Cow Vase

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[The auction for this Significant Object, with story by Ed Park, has closed. Original price: $2. Final price: $62.]

If you came of age in the ’70s and ’80s, you probably have some sense of what the fantasy game Dungeons & Dragons was like. Players became characters — dwarf or knight or wizard — and wandered labyrinths looking for treasure, battling monsters along the way. Dice were rolled, charts consulted. Even if you never played, you probably knew someone who had, a brother of a friend or a nose-breathing cousin who himself resembled a minotaur.

Serious gamers will also recall other so-called roleplaying games that cropped up during this era, such as Traveler, a militaristic science-fiction title with a map of the galaxy; or Gamma World, set in a post-apocalyptic America, in which your character had weird but potentially useful mutations — infrared vision, extra leg. But I don’t know anyone, aside from me and my next-door neighbor, Darren, who’d even heard of Mountains of Moralia, the sole offering of Radon Claw Game Labs.

The cover of the utilitarian rulebook featured what looked like a large gray triangle, which upon closer inspection revealed itself to be the titular land formation, spidered with trails, along which motley caravans of adventurers clashed with trolls, rocs, slavering wolf packs, and sentient malevolent vegetation.

Glimpsed a certain way, one could discern two dark watery eyes and a ragged mouth incised in the mountain itself — the first clue that all was not as it appeared on Moralia. The first section of the rulebook was a 10-page description of some fabled road that all travelers must take to approach Moralia — a text seemingly designed to make potential players chuck the thing in the trash. Darren read it aloud, as fast as he could, and then we turned to the pages concerning Character Generation.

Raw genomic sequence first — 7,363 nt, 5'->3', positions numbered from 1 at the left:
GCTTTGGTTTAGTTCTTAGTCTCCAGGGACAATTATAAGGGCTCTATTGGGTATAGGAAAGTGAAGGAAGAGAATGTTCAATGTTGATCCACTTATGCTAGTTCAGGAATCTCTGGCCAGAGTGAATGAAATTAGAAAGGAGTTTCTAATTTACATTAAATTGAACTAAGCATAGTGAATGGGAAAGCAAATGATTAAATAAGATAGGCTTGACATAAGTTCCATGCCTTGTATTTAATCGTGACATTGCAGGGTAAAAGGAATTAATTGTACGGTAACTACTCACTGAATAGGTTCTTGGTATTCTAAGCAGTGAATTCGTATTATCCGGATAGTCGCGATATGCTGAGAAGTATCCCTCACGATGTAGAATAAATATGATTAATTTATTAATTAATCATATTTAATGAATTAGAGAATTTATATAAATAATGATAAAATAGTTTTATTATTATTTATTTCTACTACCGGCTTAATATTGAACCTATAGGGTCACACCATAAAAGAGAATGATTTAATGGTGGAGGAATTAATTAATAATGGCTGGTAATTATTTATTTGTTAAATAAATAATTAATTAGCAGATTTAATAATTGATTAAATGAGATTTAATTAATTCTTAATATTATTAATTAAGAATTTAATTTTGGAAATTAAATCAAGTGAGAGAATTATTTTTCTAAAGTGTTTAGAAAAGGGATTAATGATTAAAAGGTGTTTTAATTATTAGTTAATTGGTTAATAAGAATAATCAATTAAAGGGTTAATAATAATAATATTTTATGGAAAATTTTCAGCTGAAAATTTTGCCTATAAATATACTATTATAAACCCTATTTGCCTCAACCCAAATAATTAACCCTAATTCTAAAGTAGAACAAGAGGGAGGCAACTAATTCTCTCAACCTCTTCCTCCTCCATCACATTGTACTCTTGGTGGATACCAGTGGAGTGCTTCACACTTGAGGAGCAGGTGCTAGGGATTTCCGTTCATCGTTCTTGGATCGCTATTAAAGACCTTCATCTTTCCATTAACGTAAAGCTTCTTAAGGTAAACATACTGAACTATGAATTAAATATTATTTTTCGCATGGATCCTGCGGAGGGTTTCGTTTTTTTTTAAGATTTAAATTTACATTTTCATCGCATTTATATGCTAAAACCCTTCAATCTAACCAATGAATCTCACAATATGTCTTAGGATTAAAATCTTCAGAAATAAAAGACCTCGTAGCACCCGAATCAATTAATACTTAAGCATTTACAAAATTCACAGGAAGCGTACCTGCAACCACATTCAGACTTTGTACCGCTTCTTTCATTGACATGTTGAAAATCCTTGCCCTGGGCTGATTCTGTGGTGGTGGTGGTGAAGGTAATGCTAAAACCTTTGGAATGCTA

Curiously, one did not play a single adventurer (dwarf, wizard, etc.), but instead took on the character of a huge chunk of land — that is, a Mountain of Moralia. What I’m saying is, you basically pretended you were a mountain. As if hypnotized, we followed the rules to the letter, rolling dice in the strange permutations typical for fantasy games. But this time the results were applied to things like Forest Coverage, Erosion Quotient, and Mammal Population.

Soon we had generated our two mountains. I named mine Epak’s Peak; Darren dubbed his This Totally Sucks. Part Two was a sample scenario in which the mountains… fought each other. Using Land Magik, you flung your rocks, animals, trees, grass, dirt, and so forth at the other mountain, trying to reduce it to rubble. However, as you lost these items, you were reduced, and there was a chance that, say, a boulder flung at your opponent became embedded in its side, thus giving it more mass.

This went on for round after round, hour after hour, and should have been the most boring thing in the world. Yet Darren and I soon found ourselves playing Mountains of Moralia to the exclusion of all our other games.

When Darren finally emerged triumphant, we jumped to Chapter 8, where we learned that we had just finished waging the Battle of Lavache, and that we could send in a certificate, signed by all players, for a free limited-edition trophy.

We sent it in, waited for six weeks. This is what we got. We never played Mountains of Moralia again. When I found this cow figure last week, stored with the fine china, I e-mailed Darren and asked if he still had the game. He said he didn’t know what I was talking about.



Ed Park is a founding editor of The Believer, and author of the novel Personal Days.

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